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Community Gardens offering more than just produce

The popularity of community gardens has blossomed over the past couple of years and it’s a trend we’re absolutely digging.

Community gardens offer a place where people can come together to share gardening skills, grow food and meet new people. These gardens play a key role in our neighbourhoods by helping build a sense of community, a connection with the environment and provide an opportunity to learn about sustainable living.

There are currently nine active community gardens in our region and each space is unique depending on the size, environment and how it is managed.

The Buddina Community Garden was established in 2011 and is tucked away next to the Kawana Library and Buddina State School.

Stroll through the gardens and enjoy the range of vegetables, herbs, flowers, fruit as well as housing chickens, insect motels, composting and a worm garden.

President of the Buddina Community Garden Heather Pavitt said the garden was popular with people of all ages and gardening interests.

“While many of our members and visitors come here with gardening as the focus, they soon find our community garden is a place for connecting, education, creativity, events and so much more,” Ms Pavitt said.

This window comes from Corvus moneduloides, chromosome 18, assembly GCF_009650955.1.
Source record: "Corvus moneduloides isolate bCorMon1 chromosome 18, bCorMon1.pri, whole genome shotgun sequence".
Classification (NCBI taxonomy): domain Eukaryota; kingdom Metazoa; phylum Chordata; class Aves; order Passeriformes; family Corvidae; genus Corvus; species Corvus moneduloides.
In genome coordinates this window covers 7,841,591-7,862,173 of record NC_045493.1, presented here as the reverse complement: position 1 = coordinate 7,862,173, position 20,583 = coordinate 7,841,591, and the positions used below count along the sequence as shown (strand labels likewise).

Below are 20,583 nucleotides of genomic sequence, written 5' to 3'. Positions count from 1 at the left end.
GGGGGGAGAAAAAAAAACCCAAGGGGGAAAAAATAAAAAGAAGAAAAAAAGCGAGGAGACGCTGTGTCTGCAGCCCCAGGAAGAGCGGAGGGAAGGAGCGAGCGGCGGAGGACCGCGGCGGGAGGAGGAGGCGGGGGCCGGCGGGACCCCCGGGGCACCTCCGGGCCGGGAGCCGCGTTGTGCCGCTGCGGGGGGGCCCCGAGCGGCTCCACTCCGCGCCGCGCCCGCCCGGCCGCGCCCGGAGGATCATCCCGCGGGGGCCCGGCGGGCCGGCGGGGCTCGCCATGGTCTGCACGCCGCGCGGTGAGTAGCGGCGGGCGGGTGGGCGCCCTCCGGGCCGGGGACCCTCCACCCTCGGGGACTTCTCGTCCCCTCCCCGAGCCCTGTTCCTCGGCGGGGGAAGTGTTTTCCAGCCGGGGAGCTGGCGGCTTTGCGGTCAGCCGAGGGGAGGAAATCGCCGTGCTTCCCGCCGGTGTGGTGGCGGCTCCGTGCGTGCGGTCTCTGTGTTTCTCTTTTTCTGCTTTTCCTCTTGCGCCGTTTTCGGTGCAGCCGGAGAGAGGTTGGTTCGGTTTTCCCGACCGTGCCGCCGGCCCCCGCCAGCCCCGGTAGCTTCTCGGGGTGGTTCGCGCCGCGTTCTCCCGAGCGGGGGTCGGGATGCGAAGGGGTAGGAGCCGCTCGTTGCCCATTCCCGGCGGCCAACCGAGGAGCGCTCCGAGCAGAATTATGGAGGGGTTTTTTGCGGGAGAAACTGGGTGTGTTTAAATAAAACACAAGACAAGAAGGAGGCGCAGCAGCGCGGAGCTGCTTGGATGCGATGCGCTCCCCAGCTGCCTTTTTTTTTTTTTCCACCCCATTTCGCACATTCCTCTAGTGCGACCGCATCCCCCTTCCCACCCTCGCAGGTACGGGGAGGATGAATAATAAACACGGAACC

“Our garden is open to the public and visitors are welcome to pick and collect vegetables, herbs, bush tucker and flowers or participate in our monthly working bee.

“The garden also offers raised garden beds for members to plant and grow their own produce of their choosing.”

The Buddina Community Garden recently hosted a ‘thank you’ morning tea acknowledging the contribution from local sponsors and supporters.

“We have our committed members and contributions from the wider community to thank for the success of our community garden,” Ms Pavitt said.

Sunshine Coast Council Manager, Parks and Gardens, Nicholas Coluccio said the region’s community gardens offered a unique space for people to connect with the environment and like-minded people.  

“Community gardens are the perfect place to learn more about sustainable living as well as providing a wider range of environmental, social and educational benefits,” Mr Coluccio said.

“Council acts as a key stakeholder in the regions community gardens providing advice and support on governance, structure and role responsibilities. Council officers will often facilitate workshops such as waste and recycling, plant education and more.”

Research confirms community gardens can play a significant role in enhancing the physical, emotional, and spiritual well-being necessary to build healthy and socially sustainable communities.

Get involved

Find community gardening initiatives near you:

Visit councils website to find out more about what it takes to start a community garden.

Research source link.

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